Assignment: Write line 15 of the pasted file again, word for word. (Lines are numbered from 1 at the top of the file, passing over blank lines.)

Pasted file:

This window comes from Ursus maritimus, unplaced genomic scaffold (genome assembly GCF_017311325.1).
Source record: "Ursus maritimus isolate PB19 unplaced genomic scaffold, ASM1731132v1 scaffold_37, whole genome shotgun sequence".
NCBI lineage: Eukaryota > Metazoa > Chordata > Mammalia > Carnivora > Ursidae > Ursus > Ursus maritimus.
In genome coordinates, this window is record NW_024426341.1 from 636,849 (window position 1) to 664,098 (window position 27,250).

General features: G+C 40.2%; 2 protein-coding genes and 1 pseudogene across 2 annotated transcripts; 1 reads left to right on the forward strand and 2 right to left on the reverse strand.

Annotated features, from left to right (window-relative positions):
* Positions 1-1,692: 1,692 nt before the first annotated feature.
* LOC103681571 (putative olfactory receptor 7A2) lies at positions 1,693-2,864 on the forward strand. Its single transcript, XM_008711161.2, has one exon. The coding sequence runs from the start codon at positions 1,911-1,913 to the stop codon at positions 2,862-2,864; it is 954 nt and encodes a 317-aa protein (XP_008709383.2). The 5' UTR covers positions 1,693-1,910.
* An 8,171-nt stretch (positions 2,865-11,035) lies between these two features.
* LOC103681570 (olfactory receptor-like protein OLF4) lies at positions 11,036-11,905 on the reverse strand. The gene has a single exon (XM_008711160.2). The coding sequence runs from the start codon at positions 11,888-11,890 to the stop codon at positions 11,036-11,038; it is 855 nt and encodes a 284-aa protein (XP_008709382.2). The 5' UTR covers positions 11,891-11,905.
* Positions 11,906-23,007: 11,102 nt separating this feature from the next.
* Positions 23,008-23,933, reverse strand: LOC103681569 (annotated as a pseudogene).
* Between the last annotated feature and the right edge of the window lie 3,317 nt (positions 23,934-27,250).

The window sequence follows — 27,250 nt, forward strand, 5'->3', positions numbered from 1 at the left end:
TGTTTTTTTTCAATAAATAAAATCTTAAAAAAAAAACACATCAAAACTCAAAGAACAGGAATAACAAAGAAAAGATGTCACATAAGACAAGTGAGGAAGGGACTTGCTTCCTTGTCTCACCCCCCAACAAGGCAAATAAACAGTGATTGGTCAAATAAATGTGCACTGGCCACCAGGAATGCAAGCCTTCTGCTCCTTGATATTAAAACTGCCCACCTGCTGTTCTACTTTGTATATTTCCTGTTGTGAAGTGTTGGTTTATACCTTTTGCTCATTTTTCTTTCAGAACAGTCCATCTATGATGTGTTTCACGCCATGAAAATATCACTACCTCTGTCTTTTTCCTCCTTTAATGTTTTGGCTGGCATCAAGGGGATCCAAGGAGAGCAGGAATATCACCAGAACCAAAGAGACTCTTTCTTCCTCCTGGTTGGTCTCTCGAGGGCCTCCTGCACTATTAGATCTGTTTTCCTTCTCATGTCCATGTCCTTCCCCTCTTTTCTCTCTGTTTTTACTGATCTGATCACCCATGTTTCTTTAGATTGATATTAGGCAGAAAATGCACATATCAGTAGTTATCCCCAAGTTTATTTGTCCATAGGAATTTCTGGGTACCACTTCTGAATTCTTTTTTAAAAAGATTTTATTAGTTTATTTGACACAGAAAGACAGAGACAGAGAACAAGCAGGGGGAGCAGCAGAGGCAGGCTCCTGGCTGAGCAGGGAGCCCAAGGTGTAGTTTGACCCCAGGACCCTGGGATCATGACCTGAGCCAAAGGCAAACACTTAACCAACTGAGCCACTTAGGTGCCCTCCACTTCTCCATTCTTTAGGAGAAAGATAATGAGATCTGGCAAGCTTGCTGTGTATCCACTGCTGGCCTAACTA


TGTTTTTTTTCAATAAATAAAATCTTAAAAAAAAAACACATCAAAACTCAAAGAACAGGAATAACAAAGAAAAGATGTCACATAAGACAAGTGAGGAAGGGACTTGCTTCCTTGTCTCACCCCCCAACAAGGCAAATAAACAGTGATTGGTCAAATAAATGTGCACTGGCCACCAGGAATGCAAGCCTTCTGCTCCTTGATATTAAAACTGCCCACCTGCTGTTCTACTTTGTATATTTCCTGTTGTGAAGTGTTGGTTTATACCTTTTGCTCATTTTTCTTTCAGAACAGTCCATCTATGATGTGTTTCACGCCATGAAAATATCACTACCTCTGTCTTTTTCCTCCTTTAATGTTTTGGCTGGCATCAAGGGGATCCAAGGAGAGCAGGAATATCACCAGAACCAAAGAGACTCTTTCTTCCTCCTGGTTGGTCTCTCGAGGGCCTCCTGCACTATTAGATCTGTTTTCCTTCTCATGTCCATGTCCTTCCCCTCTTTTCTCTCTGTTTTTACTGATCTGATCACCCATGTTTCTTTAGATTGATATTAGGCAGAAAATGCACATATCAGTAGTTATCCCCAAGTTTATTTGTCCATAGGAATTTCTGGGTACCACTTCTGAATTCTTTTTTAAAAAGATTTTATTAGTTTATTTGACACAGAAAGACAGAGACAGAGAACAAGCAGGGGGAGCAGCAGAGGCAGGCTCCTGGCTGAGCAGGGAGCCCAAGGTGTAGTTTGACCCCAGGACCCTGGGATCATGACCTGAGCCAAAGGCAAACACTTAACCAACTGAGCCACTTAGGTGCCCTCCACTTCTCCATTCTTTAGGAGAAAGATAATGAGATCTGGCAAGCTTGCTGTGTATCCACTGCTGGCCTAACTA